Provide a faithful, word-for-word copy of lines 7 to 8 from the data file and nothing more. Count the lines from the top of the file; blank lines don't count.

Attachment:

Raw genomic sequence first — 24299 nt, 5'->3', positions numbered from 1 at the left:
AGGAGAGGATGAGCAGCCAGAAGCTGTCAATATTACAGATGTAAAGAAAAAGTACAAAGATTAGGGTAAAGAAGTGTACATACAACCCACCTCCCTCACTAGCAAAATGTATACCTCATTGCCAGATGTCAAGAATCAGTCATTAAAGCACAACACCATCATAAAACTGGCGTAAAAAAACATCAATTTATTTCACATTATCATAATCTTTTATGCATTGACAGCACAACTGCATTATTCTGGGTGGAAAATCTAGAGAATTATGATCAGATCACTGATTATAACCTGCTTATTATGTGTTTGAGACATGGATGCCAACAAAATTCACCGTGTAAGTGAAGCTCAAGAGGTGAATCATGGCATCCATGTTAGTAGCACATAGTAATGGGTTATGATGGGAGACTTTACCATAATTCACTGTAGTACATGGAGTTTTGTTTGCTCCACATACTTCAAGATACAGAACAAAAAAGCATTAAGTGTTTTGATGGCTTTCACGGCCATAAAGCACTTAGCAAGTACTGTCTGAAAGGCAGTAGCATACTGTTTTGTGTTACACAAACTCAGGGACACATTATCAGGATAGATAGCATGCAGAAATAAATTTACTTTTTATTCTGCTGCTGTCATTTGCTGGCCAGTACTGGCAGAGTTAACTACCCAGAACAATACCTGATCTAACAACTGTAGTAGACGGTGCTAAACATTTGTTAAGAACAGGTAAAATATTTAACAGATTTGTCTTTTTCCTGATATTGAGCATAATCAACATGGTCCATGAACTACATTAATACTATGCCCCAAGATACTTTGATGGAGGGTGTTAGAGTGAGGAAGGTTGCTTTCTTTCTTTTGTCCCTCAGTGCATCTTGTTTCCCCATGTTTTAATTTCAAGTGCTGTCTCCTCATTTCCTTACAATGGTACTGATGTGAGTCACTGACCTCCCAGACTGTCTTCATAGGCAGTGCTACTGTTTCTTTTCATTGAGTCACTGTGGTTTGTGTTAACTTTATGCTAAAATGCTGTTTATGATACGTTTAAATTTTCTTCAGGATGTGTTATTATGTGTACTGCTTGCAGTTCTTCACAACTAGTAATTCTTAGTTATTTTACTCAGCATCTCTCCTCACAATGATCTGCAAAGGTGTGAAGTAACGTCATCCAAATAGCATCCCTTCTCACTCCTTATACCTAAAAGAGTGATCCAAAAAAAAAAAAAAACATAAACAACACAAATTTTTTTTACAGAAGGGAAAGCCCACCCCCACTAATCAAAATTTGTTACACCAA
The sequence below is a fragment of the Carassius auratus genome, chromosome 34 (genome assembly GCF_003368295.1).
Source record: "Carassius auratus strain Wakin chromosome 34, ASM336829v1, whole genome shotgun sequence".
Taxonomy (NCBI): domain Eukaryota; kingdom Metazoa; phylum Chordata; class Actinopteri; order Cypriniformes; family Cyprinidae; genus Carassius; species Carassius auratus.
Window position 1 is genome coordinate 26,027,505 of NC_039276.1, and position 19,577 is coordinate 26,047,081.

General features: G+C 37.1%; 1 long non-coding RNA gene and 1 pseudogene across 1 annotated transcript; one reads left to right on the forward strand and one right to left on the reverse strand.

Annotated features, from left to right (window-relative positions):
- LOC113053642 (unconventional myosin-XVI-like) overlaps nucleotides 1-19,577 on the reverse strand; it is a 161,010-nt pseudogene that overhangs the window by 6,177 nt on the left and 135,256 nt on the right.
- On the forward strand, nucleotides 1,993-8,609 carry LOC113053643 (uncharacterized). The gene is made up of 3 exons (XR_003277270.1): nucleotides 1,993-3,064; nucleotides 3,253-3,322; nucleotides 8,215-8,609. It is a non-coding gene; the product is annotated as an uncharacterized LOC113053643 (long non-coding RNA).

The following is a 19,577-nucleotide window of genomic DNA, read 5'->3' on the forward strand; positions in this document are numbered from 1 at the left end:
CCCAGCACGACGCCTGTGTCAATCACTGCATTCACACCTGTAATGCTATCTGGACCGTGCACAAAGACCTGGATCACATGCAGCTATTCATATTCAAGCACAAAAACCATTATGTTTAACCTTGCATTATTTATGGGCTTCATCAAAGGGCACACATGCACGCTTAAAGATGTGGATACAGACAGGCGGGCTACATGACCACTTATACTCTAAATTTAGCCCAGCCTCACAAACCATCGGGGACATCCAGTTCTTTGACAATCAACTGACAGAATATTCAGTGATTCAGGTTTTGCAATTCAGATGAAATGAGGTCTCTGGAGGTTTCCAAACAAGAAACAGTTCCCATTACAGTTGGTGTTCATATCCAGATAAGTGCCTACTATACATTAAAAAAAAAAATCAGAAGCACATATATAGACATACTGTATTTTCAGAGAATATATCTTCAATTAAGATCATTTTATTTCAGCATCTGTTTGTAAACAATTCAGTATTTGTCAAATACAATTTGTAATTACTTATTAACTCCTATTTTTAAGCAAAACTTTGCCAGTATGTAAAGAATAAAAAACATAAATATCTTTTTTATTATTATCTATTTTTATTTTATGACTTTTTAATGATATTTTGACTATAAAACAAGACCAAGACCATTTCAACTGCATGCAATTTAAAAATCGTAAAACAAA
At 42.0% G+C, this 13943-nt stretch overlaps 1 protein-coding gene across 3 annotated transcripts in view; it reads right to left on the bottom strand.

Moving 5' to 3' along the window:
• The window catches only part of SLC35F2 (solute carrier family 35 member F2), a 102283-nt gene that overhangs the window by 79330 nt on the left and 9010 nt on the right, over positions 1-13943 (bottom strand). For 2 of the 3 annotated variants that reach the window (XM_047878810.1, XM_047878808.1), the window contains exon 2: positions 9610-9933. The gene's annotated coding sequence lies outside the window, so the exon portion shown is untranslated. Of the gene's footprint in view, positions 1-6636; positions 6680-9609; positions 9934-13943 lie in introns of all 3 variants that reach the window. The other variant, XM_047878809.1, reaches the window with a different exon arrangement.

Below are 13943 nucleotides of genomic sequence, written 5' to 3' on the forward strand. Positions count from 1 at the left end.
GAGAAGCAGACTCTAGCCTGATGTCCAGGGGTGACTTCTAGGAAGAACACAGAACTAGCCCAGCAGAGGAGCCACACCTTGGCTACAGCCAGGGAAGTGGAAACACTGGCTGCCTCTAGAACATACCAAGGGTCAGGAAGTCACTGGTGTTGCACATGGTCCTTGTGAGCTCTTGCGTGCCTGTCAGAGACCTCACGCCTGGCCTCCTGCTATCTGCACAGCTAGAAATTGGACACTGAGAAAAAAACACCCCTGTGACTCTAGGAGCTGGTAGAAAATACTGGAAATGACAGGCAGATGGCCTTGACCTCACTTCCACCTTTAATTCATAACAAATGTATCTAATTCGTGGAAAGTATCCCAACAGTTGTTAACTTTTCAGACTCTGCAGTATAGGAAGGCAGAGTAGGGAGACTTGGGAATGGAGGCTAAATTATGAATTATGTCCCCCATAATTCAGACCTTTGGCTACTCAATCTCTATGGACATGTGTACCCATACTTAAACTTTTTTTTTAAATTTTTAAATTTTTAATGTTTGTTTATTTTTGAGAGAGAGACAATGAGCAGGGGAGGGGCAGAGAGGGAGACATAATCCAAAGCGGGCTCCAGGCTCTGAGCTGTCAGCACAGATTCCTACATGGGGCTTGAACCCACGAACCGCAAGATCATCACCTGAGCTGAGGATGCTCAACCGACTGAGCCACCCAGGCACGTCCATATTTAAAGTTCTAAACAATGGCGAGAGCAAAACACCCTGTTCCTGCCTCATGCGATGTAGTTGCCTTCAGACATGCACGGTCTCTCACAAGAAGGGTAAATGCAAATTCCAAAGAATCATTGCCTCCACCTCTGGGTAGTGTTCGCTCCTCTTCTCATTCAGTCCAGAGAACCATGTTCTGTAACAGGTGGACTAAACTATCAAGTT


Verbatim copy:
General features: G+C 37.1%; 1 long non-coding RNA gene and 1 pseudogene across 1 annotated transcript; one reads left to right on the forward strand and one right to left on the reverse strand.

Annotated features, from left to right (window-relative positions):